2. I realized yesterday that I will likely be home this year when Oriole returns. My heart rises in anticipation. To sit on the porch all day and listen to him calling in his beloved is one of my great joys.
3. Yesterday, I managed to keep up with the minute-by-minute work as well as catch up significantly on pre-Friday-the-13th work. I am feeling more on top of things, school-wise, than I have felt since the beginning of the semester. Now if only I can try to end my school day at 5 today, then I will be golden.
4. The way humans rise to a crisis. And I know not all humans are rising. But the regular people, often those with the most to lose, have been settling in and creating community, reaching out, looking after each other. I really do love humans.
5. The bird feeders. If I go back to teaching in my physical school building this spring, I am going to have to figure out how to set up some bird feeders on the roof outside my windows. It brings me such great joy to watch the birds.

Take care of each other!

This morning my grandmother is teaching me
that the easiest (and most elegant) way to defeat an army of hatred,
is to sing it beautiful songs
until it falls to its knees and surrenders.

It will do this, she says, because it has finally
found a sweeter fire than revenge.
It has found heaven.
It has found HOZHO.
—Lyla Johnston


“It’s dark because you are trying too hard. Lightly child, lightly. Learn to do everything lightly. Yes, feel lightly even though you’re feeling deeply. Just lightly let things happen and lightly cope with them. I was so preposterously serious in those days… Lightly, lightly – it’s the best advice ever given me…So throw away your baggage and go forward. There are quicksands all about you, sucking at your feet, trying to suck you down into fear and self-pity and despair. That’s why you must walk so lightly. Lightly my darling…” —Aldous Huxley


“We travel, some of us forever, to seek other states, other lives, other souls.” —Anaïs Nin


“What a miracle to be awake inside your breathing!” —Hildegard of Bingen


Definition of Weald: wild, forested lands, uncultivated regions


“Religion is at its best when it makes us ask hard questions of ourselves. It is at its worst when it deludes us into thinking we have all the answers for everybody else.” —Archibald Macleish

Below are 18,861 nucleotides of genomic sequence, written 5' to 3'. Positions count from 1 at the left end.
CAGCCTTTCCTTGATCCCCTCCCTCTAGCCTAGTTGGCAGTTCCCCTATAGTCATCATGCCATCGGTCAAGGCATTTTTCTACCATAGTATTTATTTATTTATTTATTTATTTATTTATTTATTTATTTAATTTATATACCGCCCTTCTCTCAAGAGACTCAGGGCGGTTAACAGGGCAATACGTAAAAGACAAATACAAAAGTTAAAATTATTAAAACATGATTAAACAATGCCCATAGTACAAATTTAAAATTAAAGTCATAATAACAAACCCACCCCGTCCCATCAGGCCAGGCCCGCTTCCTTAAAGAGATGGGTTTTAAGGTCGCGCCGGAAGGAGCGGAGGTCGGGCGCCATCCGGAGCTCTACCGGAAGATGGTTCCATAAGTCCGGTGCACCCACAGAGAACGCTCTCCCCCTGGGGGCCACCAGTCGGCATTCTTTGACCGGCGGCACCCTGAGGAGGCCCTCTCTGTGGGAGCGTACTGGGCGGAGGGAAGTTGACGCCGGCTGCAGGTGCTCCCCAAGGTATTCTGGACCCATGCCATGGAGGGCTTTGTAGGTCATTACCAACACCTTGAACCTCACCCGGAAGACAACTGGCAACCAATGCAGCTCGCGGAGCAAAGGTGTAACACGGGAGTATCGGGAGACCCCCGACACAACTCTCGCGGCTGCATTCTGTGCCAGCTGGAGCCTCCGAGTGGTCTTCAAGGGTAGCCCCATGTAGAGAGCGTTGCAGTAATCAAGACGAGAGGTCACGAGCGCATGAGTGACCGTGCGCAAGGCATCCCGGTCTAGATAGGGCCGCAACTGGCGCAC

“This poem is not housebroken.” —Anne Haines


*I have already lost touch with a couple of people I used to be.” —Joan Didion


“Give yourself time to make a prayer that will become the prayer of your soul. Listen to the voices of longing in your soul. Listen to your hungers. Give attention to the unexpected that lives around the rim of your life. Listen to your memory and to the inrush of your future, to the voices of those near you and those you have lost. Out of all of that attention to your soul, make a prayer that is big enough for your wild soul, yet tender enough for your shy and awkward vulnerability; that has enough healing to gain the ointment of divine forgiveness for your wounds; enough truth and vigour to challenge your blindness and complacency; enough graciousness and vision to mirror your immortal beauty. Write a prayer that is worthy of the destiny to which you have been called.” —John O’Donohue

If you have never read Toko-pa Turner’s work, begin by buying her book Belonging. It will be a comforting and enlightening companion for your Exile.

Questions

You say you don’t believe the stories the moon was telling
last night as she rose among the sparkling stars
over the rim of your feather pillow?
You say you’ve forgotten the song she sang,
the way her voice wrapped your heart
in a blanket made of spider silk?
You say you never find yourself lost and alone
and deliriously satisfied in the meadows of a dream?

Surely you have heard the singing when the rainbow arcs the sky?
Surely you have seen the pattern of the swallows’ dance above you?
Surely you can’t have missed the feel of the moon’s fingers
as she caresses your forehead on a summer night?

OLYMPUS DIGITAL CAMERA
Friends, I am on the cusp of a big change, standing at the very edge of the cliff now, remembering that I have wings, but not sure that I am ready to fly.  Oh, I know the wind will catch me, and I know all will be well, but it is right and proper, I suppose, for butterflies to fill the belly in the moments before the leap.

Today is my last Friday of farm harvest for the summer.  While I will continue to fill in the cracks as I am able, Tuesday will essentially be the day I take off the farmer’s hat and put on the teacher’s hat.

I am going to try to continue to be present here on the blog through the changes, to continue to write gratitude lists, and hopefully poems, too.  But the space may get a little dusty and cobwebby from time to time as I work to figure out how my new morning schedule works, and where I can carve out writing time in my new world.

Gratitude List:
1. The morning’s rosy sky
2. Creative community: currently, this postcard project, and how one word or phrase or idea on a postcard I receive becomes the thread I grab for the next two or three poems.
3. Wings.  The fierce feeling of the wind in the eyes in the moments before leaping.
4. Last night the hamster cage was left open.  I am grateful that Jon found Afil before Fred the Cat did.
5. Shuffling.  How the pieces can fit together in many different ways.  Sometimes I get afraid to shift things around for fear I’ll set the whole thing crumbling, but new patterns begin to emerge instead, new ways of making it all work.

May we walk in Beauty!